Schools open without conflict

Parents and students protest Knox County’s court-ordered school mask mandate Tuesday. Photo submitted.

A community deeply divided over the issue of wearing masks in schools ended up peacefully expressing their differences as students returned to classes throughout Knox County on Tuesday. 

The 60,000 or so students enrolled in the Knox County Schools returned under a federal court order that required them to wear masks in order to protect disabled students from COVID-19.

The court order is viewed by some people as an infringement on their rights and an example of government overreach. Others applaud the order, saying that it’s necessary to slow the spread of the coronavirus and save lives. 

Over the weekend, anti-mask activists planned out ways to protest the court order, and some of their discussions led to concerns that school operations might be disrupted.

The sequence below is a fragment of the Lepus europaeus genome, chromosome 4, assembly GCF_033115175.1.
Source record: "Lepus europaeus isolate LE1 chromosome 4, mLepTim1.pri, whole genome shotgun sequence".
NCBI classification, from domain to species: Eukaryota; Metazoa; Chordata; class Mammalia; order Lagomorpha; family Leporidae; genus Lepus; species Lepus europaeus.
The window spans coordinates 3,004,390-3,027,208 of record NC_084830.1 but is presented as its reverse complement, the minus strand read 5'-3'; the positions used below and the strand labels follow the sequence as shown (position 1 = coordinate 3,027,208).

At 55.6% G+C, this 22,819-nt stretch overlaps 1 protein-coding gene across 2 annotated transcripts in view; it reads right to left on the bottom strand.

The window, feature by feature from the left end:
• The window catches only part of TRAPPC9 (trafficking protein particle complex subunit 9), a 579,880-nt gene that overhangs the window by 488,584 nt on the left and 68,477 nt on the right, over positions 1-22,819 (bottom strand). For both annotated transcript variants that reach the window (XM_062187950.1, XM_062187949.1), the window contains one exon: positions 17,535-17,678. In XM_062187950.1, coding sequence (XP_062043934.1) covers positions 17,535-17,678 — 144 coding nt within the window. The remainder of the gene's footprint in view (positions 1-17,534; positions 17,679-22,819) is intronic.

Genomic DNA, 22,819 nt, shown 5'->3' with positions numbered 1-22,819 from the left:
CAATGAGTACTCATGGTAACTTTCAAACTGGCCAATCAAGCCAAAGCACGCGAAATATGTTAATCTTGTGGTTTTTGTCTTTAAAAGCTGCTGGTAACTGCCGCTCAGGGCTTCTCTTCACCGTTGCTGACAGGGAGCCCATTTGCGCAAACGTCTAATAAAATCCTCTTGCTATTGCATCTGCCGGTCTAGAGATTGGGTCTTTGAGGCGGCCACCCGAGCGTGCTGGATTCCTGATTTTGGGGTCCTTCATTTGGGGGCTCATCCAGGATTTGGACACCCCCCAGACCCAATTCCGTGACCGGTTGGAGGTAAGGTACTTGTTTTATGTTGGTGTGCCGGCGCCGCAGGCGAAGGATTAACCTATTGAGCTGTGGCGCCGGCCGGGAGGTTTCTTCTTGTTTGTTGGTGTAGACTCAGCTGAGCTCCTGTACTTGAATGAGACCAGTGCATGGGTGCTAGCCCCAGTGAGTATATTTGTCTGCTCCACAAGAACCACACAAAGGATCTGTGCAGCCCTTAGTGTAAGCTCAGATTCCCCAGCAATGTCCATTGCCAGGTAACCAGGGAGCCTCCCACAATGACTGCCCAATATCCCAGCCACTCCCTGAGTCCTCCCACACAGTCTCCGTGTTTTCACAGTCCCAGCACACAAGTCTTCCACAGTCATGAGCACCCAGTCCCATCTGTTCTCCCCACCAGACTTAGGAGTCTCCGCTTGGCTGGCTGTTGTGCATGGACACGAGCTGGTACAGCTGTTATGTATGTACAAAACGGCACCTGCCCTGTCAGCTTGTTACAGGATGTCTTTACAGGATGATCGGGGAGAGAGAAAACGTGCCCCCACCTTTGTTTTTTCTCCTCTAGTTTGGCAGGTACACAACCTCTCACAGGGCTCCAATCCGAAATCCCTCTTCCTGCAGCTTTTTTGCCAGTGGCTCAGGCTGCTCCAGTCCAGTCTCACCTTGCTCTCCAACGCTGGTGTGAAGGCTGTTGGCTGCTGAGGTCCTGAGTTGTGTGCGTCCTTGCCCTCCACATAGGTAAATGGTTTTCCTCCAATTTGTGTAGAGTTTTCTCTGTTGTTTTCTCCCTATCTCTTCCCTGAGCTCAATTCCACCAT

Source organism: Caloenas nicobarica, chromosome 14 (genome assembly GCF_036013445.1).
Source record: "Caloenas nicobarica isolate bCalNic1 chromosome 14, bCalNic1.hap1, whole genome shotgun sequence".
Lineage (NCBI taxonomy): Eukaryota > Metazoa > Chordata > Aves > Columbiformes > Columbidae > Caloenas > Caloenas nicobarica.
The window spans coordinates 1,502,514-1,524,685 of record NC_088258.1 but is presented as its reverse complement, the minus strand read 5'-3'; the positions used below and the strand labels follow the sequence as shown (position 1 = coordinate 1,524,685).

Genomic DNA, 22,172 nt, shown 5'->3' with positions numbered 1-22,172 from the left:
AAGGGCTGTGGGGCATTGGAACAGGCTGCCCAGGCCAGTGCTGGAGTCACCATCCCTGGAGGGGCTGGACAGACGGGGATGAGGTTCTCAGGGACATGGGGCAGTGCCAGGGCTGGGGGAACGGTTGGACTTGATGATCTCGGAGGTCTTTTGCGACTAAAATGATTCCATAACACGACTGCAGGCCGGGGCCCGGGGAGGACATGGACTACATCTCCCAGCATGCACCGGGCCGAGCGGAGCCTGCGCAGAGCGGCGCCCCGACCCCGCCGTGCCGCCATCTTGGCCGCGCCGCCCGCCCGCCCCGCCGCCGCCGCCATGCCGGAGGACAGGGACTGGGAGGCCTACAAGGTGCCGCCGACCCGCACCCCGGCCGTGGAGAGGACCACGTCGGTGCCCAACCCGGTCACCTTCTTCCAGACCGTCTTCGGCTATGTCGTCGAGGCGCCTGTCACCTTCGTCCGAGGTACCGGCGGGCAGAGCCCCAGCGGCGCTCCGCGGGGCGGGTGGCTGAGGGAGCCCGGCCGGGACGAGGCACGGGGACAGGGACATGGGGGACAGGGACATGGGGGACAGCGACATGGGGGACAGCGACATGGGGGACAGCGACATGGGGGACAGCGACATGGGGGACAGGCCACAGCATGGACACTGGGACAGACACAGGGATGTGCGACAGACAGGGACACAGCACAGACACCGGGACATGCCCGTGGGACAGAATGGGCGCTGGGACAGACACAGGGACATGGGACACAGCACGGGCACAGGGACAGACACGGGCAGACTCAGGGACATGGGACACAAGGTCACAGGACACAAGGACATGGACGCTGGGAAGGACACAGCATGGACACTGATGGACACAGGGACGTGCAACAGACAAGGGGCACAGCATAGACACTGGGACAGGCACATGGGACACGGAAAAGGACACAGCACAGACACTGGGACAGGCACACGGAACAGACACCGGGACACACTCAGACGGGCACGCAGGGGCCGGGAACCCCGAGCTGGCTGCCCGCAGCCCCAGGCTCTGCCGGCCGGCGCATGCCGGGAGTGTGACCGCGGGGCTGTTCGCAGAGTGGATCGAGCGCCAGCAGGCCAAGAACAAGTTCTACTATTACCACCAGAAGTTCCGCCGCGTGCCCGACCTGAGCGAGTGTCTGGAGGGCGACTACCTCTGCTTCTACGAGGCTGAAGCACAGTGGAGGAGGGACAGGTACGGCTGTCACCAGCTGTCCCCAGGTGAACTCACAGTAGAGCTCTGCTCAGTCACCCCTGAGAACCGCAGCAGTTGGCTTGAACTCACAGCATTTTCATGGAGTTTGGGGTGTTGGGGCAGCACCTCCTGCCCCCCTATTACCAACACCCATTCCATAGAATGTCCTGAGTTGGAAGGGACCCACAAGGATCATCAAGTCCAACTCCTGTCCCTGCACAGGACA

It turned out those concerns were largely unwarranted, however, as anti-mask activists chose to make themselves heard peacefully at schools across the community. 

“I want to express my heartfelt gratitude to our families, students and employees for making our return to school a success today,” said KCS Superintendent Bob Thomas. “It took some additional planning and preparation to reinstate our face covering policy – as required by a federal order – but our school communities navigated this transition with considerable grace and patience.”

Also Tuesday, the number of students and employees sick with the coronavirus at Ridgedale School led KCS officials to temporarily close the physical campus and move all classes online. Students were told to return to Ridgedale for in-person classes on Thursday, Oct. 7.

It requires special approval from the state this year for school districts to move schools online. Ridgedale is only the third Knox County school to do so since the current semester began in August.